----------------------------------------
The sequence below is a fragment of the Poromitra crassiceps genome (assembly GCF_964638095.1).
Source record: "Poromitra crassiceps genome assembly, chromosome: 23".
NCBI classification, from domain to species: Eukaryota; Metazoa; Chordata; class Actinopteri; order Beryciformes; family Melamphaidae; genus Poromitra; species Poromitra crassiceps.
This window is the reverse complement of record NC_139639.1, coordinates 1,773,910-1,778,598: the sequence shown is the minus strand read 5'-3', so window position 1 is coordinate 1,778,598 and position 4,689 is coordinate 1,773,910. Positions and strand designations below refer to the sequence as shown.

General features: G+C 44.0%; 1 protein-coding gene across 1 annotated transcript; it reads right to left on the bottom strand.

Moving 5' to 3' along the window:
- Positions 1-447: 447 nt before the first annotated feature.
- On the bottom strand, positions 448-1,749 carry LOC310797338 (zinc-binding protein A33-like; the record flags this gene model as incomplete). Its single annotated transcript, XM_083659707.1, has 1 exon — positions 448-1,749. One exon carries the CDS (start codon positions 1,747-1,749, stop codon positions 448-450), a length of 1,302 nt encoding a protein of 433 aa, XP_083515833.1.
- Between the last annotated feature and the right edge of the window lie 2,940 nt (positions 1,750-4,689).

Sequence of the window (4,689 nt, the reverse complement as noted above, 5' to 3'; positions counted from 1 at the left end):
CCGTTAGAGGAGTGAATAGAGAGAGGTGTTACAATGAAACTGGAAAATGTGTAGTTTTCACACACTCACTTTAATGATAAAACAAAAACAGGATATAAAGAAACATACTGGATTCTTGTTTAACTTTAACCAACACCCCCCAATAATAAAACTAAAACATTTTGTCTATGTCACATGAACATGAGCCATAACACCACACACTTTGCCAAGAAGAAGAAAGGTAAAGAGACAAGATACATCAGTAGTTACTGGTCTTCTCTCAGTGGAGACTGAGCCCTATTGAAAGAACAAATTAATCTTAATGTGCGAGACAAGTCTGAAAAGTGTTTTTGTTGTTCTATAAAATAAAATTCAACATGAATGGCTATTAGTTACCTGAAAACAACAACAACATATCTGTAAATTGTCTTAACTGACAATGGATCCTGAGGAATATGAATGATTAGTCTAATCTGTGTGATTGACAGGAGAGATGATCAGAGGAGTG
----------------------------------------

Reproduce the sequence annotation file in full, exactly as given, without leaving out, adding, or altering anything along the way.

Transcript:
The sequence below is a fragment of the Poromitra crassiceps genome (assembly GCF_964638095.1).
Source record: "Poromitra crassiceps genome assembly, chromosome: 23".
NCBI classification, from domain to species: Eukaryota; Metazoa; Chordata; class Actinopteri; order Beryciformes; family Melamphaidae; genus Poromitra; species Poromitra crassiceps.
This window is the reverse complement of record NC_139639.1, coordinates 1,773,910-1,778,598: the sequence shown is the minus strand read 5'-3', so window position 1 is coordinate 1,778,598 and position 4,689 is coordinate 1,773,910. Positions and strand designations below refer to the sequence as shown.

General features: G+C 44.0%; 1 protein-coding gene across 1 annotated transcript; it reads right to left on the bottom strand.

Moving 5' to 3' along the window:
- Positions 1-447: 447 nt before the first annotated feature.
- On the bottom strand, positions 448-1,749 carry LOC310797338 (zinc-binding protein A33-like; the record flags this gene model as incomplete). Its single annotated transcript, XM_083659707.1, has 1 exon — positions 448-1,749. One exon carries the CDS (start codon positions 1,747-1,749, stop codon positions 448-450), a length of 1,302 nt encoding a protein of 433 aa, XP_083515833.1.
- Between the last annotated feature and the right edge of the window lie 2,940 nt (positions 1,750-4,689).

Sequence of the window (4,689 nt, the reverse complement as noted above, 5' to 3'; positions counted from 1 at the left end):
CCGTTAGAGGAGTGAATAGAGAGAGGTGTTACAATGAAACTGGAAAATGTGTAGTTTTCACACACTCACTTTAATGATAAAACAAAAACAGGATATAAAGAAACATACTGGATTCTTGTTTAACTTTAACCAACACCCCCCAATAATAAAACTAAAACATTTTGTCTATGTCACATGAACATGAGCCATAACACCACACACTTTGCCAAGAAGAAGAAAGGTAAAGAGACAAGATACATCAGTAGTTACTGGTCTTCTCTCAGTGGAGACTGAGCCCTATTGAAAGAACAAATTAATCTTAATGTGCGAGACAAGTCTGAAAAGTGTTTTTGTTGTTCTATAAAATAAAATTCAACATGAATGGCTATTAGTTACCTGAAAACAACAACAACATATCTGTAAATTGTCTTAACTGACAATGGATCCTGAGGAATATGAATGATTAGTCTAATCTGTGTGATTGACAGGAGAGATGATCAGAGGAGTG